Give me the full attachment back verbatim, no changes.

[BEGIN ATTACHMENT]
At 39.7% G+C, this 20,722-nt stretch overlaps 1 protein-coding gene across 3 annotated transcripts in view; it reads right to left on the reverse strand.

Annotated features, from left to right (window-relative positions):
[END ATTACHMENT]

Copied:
At 39.7% G+C, this 20,722-nt stretch overlaps 1 protein-coding gene across 3 annotated transcripts in view; it reads right to left on the reverse strand.

Annotated features, from left to right (window-relative positions):